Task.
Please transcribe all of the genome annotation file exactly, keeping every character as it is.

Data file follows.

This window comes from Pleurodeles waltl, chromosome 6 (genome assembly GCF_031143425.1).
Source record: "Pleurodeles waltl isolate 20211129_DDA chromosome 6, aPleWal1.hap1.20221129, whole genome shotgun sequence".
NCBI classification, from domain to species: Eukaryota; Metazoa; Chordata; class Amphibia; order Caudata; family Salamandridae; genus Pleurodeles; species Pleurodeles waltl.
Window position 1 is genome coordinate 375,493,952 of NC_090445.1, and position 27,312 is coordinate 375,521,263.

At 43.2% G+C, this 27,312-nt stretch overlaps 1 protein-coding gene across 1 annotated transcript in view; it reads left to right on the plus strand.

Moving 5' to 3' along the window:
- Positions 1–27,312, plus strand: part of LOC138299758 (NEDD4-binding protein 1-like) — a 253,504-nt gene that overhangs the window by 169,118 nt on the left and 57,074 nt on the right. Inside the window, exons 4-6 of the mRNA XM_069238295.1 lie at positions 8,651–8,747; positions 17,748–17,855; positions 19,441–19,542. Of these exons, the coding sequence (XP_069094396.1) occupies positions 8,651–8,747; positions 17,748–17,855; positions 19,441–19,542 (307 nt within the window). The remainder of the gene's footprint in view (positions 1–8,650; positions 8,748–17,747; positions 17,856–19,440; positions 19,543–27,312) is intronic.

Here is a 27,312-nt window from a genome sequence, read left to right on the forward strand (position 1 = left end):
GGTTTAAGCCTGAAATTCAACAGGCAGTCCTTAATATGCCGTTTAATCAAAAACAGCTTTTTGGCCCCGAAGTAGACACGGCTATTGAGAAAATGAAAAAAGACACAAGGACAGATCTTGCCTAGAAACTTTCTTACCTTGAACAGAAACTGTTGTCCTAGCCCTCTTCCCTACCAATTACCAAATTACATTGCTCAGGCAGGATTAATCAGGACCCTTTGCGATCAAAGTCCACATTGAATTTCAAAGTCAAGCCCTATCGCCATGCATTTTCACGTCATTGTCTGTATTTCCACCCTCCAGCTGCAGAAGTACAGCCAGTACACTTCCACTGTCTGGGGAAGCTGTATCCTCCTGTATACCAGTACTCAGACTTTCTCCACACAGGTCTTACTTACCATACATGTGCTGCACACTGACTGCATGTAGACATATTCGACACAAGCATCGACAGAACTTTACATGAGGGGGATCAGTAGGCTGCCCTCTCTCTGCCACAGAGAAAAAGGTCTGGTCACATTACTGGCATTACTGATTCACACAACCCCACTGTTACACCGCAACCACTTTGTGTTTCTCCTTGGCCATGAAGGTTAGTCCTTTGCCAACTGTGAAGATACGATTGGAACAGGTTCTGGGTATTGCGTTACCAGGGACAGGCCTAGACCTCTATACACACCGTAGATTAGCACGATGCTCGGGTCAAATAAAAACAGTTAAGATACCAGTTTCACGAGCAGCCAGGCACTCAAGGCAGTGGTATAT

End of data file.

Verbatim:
This window comes from Pleurodeles waltl, chromosome 6 (genome assembly GCF_031143425.1).
Source record: "Pleurodeles waltl isolate 20211129_DDA chromosome 6, aPleWal1.hap1.20221129, whole genome shotgun sequence".
NCBI classification, from domain to species: Eukaryota; Metazoa; Chordata; class Amphibia; order Caudata; family Salamandridae; genus Pleurodeles; species Pleurodeles waltl.
Window position 1 is genome coordinate 375,493,952 of NC_090445.1, and position 27,312 is coordinate 375,521,263.

At 43.2% G+C, this 27,312-nt stretch overlaps 1 protein-coding gene across 1 annotated transcript in view; it reads left to right on the plus strand.

Moving 5' to 3' along the window:
- Positions 1–27,312, plus strand: part of LOC138299758 (NEDD4-binding protein 1-like) — a 253,504-nt gene that overhangs the window by 169,118 nt on the left and 57,074 nt on the right. Inside the window, exons 4-6 of the mRNA XM_069238295.1 lie at positions 8,651–8,747; positions 17,748–17,855; positions 19,441–19,542. Of these exons, the coding sequence (XP_069094396.1) occupies positions 8,651–8,747; positions 17,748–17,855; positions 19,441–19,542 (307 nt within the window). The remainder of the gene's footprint in view (positions 1–8,650; positions 8,748–17,747; positions 17,856–19,440; positions 19,543–27,312) is intronic.

Here is a 27,312-nt window from a genome sequence, read left to right on the forward strand (position 1 = left end):
GGTTTAAGCCTGAAATTCAACAGGCAGTCCTTAATATGCCGTTTAATCAAAAACAGCTTTTTGGCCCCGAAGTAGACACGGCTATTGAGAAAATGAAAAAAGACACAAGGACAGATCTTGCCTAGAAACTTTCTTACCTTGAACAGAAACTGTTGTCCTAGCCCTCTTCCCTACCAATTACCAAATTACATTGCTCAGGCAGGATTAATCAGGACCCTTTGCGATCAAAGTCCACATTGAATTTCAAAGTCAAGCCCTATCGCCATGCATTTTCACGTCATTGTCTGTATTTCCACCCTCCAGCTGCAGAAGTACAGCCAGTACACTTCCACTGTCTGGGGAAGCTGTATCCTCCTGTATACCAGTACTCAGACTTTCTCCACACAGGTCTTACTTACCATACATGTGCTGCACACTGACTGCATGTAGACATATTCGACACAAGCATCGACAGAACTTTACATGAGGGGGATCAGTAGGCTGCCCTCTCTCTGCCACAGAGAAAAAGGTCTGGTCACATTACTGGCATTACTGATTCACACAACCCCACTGTTACACCGCAACCACTTTGTGTTTCTCCTTGGCCATGAAGGTTAGTCCTTTGCCAACTGTGAAGATACGATTGGAACAGGTTCTGGGTATTGCGTTACCAGGGACAGGCCTAGACCTCTATACACACCGTAGATTAGCACGATGCTCGGGTCAAATAAAAACAGTTAAGATACCAGTTTCACGAGCAGCCAGGCACTCAAGGCAGTGGTATAT